Claire Kilroy is a content writer for the UK’s leading graduate recruitment agency, Inspiring Interns. Check out their website for listings of internships and graduate jobs in London and beyond, or head to their blog to read graduate careers advice.
Internship – a word that conjures up images of eager young graduates scurrying to fetch the CEO’s coffee order. In fact, not only are internships consisting of nothing but the coffee run increasingly a thing of the past, but internships are not just for the young. A growing number of professionals with anywhere from 5 to 50 years of experience under their belts are donning the intern mantle.
Recent years have seen the release of two films about mature interns. The Owen Wilson and Vince Vaughn comedy The Internship (2013) saw two out-of-work salesmen compete with young talent for a job at Google, while Robert De Niro played a sprightly 70-year-old heading back into the workforce in The Intern (2015).
In both films, the idea of older interns was played for laughs, but in reality an internship can prove a serious benefit to people of all ages. Here we look at some of the key reasons someone might choose to take an internship later in life.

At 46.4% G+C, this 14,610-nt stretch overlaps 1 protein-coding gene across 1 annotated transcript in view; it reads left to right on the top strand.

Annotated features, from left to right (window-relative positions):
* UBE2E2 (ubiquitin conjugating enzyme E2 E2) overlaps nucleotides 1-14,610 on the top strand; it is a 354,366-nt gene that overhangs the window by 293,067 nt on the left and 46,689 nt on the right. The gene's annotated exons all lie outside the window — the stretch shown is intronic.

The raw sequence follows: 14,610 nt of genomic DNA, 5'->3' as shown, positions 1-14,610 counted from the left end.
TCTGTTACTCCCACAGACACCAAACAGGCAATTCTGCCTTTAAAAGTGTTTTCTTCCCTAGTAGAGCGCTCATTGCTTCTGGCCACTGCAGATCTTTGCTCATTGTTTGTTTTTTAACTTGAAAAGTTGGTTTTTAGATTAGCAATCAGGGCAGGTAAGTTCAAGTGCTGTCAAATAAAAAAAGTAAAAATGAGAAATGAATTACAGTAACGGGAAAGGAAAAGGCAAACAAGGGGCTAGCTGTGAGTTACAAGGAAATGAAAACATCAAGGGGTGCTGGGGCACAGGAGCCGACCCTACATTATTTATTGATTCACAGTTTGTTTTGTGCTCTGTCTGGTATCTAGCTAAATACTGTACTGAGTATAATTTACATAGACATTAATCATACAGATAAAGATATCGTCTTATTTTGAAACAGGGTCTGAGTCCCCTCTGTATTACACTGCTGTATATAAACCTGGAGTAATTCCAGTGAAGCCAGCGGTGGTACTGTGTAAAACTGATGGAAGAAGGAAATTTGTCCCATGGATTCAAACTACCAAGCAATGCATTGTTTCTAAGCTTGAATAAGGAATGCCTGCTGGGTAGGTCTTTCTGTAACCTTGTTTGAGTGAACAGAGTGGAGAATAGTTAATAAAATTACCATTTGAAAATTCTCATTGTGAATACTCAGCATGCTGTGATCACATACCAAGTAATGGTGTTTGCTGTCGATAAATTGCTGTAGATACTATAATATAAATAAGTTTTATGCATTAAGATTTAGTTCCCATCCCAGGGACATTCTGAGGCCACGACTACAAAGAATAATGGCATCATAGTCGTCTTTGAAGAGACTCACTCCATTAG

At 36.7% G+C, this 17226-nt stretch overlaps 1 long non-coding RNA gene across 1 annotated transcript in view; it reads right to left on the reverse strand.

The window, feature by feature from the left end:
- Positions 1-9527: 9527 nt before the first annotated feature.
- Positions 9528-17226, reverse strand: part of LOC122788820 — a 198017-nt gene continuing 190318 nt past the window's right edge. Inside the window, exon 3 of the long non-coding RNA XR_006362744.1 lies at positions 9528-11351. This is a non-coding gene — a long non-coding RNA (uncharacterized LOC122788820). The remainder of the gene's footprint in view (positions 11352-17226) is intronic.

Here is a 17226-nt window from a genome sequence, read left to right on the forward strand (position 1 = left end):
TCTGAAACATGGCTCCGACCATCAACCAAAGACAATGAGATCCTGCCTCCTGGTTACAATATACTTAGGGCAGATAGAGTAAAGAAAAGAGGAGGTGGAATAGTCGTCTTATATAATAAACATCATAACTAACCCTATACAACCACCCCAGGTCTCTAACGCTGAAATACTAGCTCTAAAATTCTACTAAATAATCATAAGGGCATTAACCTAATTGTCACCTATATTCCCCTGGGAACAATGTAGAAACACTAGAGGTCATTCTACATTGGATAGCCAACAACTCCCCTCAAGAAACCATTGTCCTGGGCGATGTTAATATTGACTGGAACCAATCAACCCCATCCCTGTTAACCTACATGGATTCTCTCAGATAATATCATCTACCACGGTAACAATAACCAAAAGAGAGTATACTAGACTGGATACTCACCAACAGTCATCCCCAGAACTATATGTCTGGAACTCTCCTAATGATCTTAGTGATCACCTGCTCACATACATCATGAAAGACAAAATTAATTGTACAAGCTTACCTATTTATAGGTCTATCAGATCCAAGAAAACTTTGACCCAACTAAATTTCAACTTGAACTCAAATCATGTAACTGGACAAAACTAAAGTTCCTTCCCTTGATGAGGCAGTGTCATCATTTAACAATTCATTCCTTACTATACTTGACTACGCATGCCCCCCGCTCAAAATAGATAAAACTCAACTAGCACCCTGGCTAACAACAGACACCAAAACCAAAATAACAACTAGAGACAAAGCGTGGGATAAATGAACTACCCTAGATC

A Change Of Heart
What should you do if, after breaking into an industry and spending some years establishing yourself, you realise it’s not what you want after all?
According to research by the London School of Business and Finance, published in 2015, 30% of 25-34 year olds have regrets about entering their current profession. Although many are unwilling to make the leap, another 2015 survey revealed that 21% of millennial respondents who had changed jobs said that a desire to try out a new industry had contributed to their decision.
If an individual has several years of work experience under their belts, they might find it fairly easy to shift career paths. However others will find themselves in a frustrating position; because the experience they have is unrelated to positions they’re seeking, no one will hire them to a more senior role. And for this reason, some decide to take an internship.
An internship is a great way to get the hands-on experience you need, to learn the tools of the trade, and to start networking in a new industry. There’s also the strong possibility that if you perform well as an intern, you might be kept on as a permanent employee, or your employer might put you in touch with someone else who is hiring. There’s no guarantee your internship will lead directly to a job, but in any case you’ll have boosted your CV.
Although returning to the bottom rung of the ladder might be galling, it will feel worth it if the internship gets you through the door and into your dream industry. And although employers generally expect to hire graduates, they are often willing to take on a more mature intern who has experience in a professional environment.
The term ‘Returnship’ was trademarked by Goldman Sachs in 2008, and described a programme aimed at helping professionals who taken a significant career break re-enter the workforce. Since then many other employers have launched similar programmes, which are often particularly aimed at women returning to work after taking two or more years off for childcare reasons.